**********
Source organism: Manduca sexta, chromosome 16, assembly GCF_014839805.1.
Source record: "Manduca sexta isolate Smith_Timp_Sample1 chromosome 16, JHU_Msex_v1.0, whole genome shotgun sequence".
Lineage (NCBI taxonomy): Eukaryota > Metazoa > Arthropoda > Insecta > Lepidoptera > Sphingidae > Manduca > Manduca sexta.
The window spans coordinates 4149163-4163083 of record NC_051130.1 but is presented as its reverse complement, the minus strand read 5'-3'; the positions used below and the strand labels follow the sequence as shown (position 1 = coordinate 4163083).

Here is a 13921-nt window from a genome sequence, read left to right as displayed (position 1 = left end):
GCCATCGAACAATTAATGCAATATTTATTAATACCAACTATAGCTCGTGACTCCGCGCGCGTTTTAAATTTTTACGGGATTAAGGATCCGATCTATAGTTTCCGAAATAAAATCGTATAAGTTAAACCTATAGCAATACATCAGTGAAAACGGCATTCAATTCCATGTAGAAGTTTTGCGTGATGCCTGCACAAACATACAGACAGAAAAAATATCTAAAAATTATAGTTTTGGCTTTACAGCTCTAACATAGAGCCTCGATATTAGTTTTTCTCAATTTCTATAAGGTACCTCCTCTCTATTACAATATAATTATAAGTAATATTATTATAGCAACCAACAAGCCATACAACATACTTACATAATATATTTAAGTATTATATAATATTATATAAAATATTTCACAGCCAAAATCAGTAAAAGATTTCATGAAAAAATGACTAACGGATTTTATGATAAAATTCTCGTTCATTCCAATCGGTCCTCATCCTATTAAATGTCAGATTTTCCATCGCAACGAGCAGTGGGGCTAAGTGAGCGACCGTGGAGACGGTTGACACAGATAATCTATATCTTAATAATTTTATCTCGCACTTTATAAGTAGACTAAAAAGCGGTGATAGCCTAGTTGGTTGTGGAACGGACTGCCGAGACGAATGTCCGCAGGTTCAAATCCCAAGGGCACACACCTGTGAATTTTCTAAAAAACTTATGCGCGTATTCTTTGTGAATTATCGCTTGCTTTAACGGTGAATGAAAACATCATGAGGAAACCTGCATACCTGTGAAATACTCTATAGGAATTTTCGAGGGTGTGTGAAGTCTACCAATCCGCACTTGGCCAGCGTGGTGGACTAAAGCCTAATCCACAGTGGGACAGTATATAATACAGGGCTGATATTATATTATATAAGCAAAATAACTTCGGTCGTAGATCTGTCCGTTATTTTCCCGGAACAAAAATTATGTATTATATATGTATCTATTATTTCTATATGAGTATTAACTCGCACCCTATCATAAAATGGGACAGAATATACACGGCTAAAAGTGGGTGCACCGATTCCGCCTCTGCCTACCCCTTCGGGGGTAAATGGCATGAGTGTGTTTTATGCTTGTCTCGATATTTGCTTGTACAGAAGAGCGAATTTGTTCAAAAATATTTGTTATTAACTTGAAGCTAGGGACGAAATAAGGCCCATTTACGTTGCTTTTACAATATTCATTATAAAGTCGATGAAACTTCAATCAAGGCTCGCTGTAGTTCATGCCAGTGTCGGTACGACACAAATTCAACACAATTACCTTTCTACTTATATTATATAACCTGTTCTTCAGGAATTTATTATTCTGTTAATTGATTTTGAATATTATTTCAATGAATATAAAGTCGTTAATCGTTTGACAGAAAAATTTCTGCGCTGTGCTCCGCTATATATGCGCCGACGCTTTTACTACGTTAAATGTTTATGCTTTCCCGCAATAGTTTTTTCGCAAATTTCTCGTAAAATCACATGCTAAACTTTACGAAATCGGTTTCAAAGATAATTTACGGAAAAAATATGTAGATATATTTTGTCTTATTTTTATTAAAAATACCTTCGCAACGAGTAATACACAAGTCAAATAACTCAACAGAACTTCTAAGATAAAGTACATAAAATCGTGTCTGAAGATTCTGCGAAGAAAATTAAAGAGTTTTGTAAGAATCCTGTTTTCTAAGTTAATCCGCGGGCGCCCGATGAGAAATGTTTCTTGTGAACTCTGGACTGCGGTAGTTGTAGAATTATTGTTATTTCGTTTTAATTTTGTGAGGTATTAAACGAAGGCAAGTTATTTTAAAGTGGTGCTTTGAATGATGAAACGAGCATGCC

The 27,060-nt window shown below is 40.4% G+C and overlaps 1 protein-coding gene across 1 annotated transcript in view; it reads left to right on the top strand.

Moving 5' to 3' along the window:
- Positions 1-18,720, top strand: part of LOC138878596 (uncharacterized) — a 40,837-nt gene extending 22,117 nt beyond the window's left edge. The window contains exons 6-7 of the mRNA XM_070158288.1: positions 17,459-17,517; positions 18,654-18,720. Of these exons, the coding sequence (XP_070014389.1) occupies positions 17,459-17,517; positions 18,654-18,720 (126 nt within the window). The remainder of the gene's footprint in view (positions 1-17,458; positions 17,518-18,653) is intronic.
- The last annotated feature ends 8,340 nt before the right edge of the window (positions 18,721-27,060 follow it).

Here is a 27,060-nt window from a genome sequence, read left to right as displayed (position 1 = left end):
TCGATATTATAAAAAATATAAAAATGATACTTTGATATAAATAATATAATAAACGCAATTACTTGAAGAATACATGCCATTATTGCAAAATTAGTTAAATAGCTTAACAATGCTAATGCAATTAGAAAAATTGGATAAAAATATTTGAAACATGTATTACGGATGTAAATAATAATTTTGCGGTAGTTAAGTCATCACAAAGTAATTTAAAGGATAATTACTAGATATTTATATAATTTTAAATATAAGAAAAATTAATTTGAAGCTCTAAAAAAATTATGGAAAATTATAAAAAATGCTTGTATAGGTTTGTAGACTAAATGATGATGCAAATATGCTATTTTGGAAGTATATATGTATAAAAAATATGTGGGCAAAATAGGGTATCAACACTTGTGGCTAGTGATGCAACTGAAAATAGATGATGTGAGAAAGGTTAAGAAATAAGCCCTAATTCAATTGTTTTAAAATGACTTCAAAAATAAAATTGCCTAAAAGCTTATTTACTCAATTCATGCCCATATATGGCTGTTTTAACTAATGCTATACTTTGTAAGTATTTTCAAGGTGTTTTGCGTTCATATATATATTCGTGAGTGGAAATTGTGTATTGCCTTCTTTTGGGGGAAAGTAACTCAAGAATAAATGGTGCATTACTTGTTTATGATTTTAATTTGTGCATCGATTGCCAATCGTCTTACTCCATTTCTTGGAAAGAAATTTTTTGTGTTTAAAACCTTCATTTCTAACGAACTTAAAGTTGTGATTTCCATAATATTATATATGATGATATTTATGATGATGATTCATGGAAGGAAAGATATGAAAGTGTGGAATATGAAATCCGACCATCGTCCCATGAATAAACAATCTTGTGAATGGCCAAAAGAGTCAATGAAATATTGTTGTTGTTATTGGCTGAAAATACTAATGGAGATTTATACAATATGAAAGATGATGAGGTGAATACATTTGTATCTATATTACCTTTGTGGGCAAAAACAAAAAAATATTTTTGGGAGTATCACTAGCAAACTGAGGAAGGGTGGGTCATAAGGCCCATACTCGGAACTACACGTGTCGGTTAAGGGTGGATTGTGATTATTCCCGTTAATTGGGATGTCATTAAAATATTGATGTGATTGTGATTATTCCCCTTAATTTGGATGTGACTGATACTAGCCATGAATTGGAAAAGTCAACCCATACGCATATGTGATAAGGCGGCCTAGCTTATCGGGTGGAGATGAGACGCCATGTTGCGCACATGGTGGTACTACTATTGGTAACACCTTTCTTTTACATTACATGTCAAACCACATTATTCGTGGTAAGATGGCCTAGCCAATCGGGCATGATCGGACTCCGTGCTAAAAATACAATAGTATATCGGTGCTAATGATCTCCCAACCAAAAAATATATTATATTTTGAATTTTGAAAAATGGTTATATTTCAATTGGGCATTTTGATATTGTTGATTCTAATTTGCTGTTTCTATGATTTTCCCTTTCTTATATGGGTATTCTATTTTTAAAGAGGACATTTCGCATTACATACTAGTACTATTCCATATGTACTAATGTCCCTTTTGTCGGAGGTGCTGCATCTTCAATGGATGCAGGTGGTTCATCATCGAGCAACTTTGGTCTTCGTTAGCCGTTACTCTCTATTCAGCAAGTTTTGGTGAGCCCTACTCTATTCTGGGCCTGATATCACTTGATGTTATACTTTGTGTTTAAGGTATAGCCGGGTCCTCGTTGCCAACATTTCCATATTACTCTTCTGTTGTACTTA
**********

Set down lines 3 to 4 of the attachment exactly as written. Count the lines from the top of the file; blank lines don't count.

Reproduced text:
Lineage (NCBI taxonomy): Eukaryota > Metazoa > Arthropoda > Insecta > Lepidoptera > Sphingidae > Manduca > Manduca sexta.
The window spans coordinates 4149163-4163083 of record NC_051130.1 but is presented as its reverse complement, the minus strand read 5'-3'; the positions used below and the strand labels follow the sequence as shown (position 1 = coordinate 4163083).